The Muslim creed consists of five articles of faith:
(1) Belief in God,
(2) In angles,
(3) In Quran,
(4) In the prophet, and
(5) In the Day of Judgment.
All Muslims are enjoined to practice the five pillars of Islam:
1. There is no god but God and Mohammad (SAS) is his Prophet.
2. Pray five times a day (before sunrise, early afternoon, late afternoon, immediately after sunset, and before retiring for sleep).
3. Fasting during the month of Ramdan (the ninth month of the Islamic lunar year), with no eating, drinking, smoking, or sexual intercourse from dawn until sunset, when the daily fast is broken.
4. Paying Zakaat (purification) for the support of poor’s, on the yearly savings @ 2.5 per cent.
5. Performing Haj (the annual pilgrimage to the Kabah (Mecca) at least once in one’s adult lifetime provided one can afford the journey and leave enough provisions for one’s family.
The Haj is performed during the first ten days of the last month of the Islamic year. One may perform the lesser pilgrimage (Umrah) at other times of the year, but it is not substitute for the Haj.
Islam is one of the most active proselytizing faiths in the history of religion. Islam was carried across Asia and Africa in short time.
It swept the southern shores of the Mediterranean, crossed the Straits of Gibraltar (jable-Tariq) into Spain and even penetrated into France after the death of Prophet Mohammad (A.D. 570-632), the founder of this faith.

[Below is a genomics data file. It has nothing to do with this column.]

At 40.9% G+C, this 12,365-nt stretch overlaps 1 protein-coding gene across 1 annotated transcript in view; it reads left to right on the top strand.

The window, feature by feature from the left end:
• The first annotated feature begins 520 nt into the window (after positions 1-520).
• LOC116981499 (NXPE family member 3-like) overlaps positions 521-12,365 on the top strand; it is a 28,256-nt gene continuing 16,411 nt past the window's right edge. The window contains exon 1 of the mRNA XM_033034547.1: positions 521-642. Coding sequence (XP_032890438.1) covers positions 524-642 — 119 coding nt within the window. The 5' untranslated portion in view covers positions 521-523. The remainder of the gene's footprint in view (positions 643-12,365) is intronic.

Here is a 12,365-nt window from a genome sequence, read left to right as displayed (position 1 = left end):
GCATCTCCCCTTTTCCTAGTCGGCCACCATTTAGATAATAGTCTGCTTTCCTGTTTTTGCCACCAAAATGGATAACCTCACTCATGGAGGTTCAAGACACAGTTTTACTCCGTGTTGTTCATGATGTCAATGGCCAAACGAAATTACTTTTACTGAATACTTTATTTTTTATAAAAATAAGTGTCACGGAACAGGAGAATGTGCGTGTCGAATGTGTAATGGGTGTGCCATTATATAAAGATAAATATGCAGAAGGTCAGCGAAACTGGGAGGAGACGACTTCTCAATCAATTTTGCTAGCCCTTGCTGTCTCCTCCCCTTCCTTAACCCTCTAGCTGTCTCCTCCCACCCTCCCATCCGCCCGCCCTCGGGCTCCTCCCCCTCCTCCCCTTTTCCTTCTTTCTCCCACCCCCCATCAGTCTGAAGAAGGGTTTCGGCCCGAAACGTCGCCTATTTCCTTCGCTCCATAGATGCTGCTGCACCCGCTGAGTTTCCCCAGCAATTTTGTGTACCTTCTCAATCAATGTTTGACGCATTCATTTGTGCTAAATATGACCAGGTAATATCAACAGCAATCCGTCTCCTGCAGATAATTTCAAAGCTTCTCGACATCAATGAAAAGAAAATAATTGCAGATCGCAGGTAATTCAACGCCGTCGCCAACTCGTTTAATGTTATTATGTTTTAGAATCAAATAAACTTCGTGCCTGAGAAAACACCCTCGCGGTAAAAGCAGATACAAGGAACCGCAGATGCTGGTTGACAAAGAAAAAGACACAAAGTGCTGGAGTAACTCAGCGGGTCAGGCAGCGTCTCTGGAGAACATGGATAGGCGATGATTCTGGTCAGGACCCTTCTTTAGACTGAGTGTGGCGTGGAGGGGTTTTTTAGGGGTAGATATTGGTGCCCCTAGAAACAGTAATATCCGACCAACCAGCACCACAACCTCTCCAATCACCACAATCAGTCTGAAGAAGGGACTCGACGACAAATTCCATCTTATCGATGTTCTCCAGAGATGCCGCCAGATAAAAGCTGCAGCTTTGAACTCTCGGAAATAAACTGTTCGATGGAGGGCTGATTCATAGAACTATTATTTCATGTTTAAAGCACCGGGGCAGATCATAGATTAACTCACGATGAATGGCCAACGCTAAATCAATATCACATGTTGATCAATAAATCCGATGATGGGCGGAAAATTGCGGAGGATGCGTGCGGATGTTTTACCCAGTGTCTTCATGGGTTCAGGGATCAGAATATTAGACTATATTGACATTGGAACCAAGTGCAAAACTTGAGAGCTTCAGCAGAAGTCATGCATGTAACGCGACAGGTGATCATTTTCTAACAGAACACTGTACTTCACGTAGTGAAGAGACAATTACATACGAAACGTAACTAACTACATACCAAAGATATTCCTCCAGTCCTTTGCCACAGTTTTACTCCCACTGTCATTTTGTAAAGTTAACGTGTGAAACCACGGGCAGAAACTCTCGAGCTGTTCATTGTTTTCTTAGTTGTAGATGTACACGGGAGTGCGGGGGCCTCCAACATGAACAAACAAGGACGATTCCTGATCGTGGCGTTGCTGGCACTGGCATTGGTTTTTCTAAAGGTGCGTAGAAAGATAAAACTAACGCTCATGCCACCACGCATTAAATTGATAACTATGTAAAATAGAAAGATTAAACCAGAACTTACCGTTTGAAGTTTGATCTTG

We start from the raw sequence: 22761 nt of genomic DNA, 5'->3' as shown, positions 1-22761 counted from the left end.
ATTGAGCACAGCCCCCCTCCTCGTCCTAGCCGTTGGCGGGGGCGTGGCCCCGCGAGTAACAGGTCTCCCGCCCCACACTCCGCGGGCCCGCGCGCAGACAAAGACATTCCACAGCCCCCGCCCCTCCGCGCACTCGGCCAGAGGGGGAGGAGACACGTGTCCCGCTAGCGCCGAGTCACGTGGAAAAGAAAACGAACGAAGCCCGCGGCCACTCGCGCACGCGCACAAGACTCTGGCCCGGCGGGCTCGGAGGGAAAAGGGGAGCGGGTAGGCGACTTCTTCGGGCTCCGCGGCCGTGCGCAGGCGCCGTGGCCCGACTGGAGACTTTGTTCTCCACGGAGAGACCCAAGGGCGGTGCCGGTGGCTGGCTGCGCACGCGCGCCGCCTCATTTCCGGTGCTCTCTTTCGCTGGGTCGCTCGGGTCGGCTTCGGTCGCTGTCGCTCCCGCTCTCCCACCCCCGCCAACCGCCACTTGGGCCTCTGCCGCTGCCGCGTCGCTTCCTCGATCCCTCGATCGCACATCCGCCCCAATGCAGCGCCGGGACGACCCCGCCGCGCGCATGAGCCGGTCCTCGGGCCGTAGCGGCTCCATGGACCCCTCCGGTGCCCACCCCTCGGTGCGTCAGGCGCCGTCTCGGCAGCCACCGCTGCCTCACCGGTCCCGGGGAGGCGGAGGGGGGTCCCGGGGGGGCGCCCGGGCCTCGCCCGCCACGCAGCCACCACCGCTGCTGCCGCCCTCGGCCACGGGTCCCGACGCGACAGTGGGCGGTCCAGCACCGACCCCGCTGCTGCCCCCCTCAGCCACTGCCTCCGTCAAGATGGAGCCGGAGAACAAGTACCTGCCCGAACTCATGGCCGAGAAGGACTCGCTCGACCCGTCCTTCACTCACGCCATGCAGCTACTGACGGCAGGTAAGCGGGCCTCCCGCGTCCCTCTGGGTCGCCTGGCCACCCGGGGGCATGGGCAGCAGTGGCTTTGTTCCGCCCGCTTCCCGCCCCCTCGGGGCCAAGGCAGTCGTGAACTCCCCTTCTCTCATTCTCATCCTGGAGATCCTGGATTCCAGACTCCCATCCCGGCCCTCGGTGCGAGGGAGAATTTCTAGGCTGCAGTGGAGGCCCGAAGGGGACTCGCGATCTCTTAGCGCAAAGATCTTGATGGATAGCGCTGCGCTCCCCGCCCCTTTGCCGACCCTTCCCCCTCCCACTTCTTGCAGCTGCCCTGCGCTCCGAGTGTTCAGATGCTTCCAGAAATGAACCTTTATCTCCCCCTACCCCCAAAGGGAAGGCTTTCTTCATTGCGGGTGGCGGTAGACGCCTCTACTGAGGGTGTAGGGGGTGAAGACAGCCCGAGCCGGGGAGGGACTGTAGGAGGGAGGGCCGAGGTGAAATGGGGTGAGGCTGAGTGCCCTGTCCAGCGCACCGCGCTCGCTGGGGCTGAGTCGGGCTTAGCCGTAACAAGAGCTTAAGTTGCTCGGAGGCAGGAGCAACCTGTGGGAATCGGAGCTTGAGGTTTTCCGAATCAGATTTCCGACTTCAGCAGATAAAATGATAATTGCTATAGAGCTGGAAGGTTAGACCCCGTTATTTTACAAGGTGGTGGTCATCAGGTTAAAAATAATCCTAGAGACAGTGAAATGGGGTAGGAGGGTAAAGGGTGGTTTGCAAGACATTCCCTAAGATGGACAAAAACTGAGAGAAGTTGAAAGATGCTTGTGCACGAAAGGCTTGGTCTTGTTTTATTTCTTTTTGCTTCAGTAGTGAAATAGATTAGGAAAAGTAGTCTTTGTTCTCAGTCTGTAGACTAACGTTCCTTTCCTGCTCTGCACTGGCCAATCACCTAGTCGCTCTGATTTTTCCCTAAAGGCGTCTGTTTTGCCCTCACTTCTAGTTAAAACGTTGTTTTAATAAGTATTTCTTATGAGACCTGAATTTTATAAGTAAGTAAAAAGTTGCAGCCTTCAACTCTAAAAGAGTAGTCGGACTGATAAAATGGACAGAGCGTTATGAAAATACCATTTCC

Almost a thousand years later, Islamic power penetrated far into Central Europe up to the Walls of Vienna, and when the tide eventually receded, it left behind, particularly in the Balkans (Albania, Bosnia, Kosovo, Mecedonia, Serbia, etc.), innumerable islands of Muslim communities
There are two broad divisions within the Muslim community:
(i) the Sunnis, and (ii) the Shiahs. The theological views and the legal schools of these differ from each other.
The Shiaism grew out of the claim of the Shiah a word meaning ‘partisans’ in the context of partisans of Ali) that following the prophet, rule over Muslims belongs rightfully only to Ali, Prophet Muhammad’s cousin and son-in-law and to his descendants. Sunnis constitute about 90 per cent of the total population of Muslims.
The total population of Muslims in 1999 was about 1,000 million (17.5% ‘of the world population). The major concentrations of Muslims population are in Asia and Africa, having a population of about 570 million and 255 million respectively.
There are over 45 million Muslims in Europe and about 3 million in North America. Latin America has 0.6 million and Oceania 0.1 million Muslims. The largest number of Muslims was in Indonesia (181.4 million) followed by Pakistan 142 million and India 124 million.
The holiest city of Muslims is Mecca, now a city of over 300,000 inhabitants, the birthplace of Prophet Mohammad (SAS).
The city contains the holiest object in the Islamic landscape, the Kaaba—Al-Haram Sharif. Embedded in the Kaaba is Sange-Aswad (a black stone) brought by Adam from the Garden of Eden.
The Al-Haram mosque also contains the well of zamzam, considered to have the same water source as that used by a Hazrat Ismail, son of Hazrat Abraham and his mother Hazrat Hagra (Hajra) when they were wandering in the desert after their exile from Canaan (Palestine).
The city of Mecca is a place to which every Muslim aspires to perform Haj. Each year millions of Muslims make Haj to Mecca.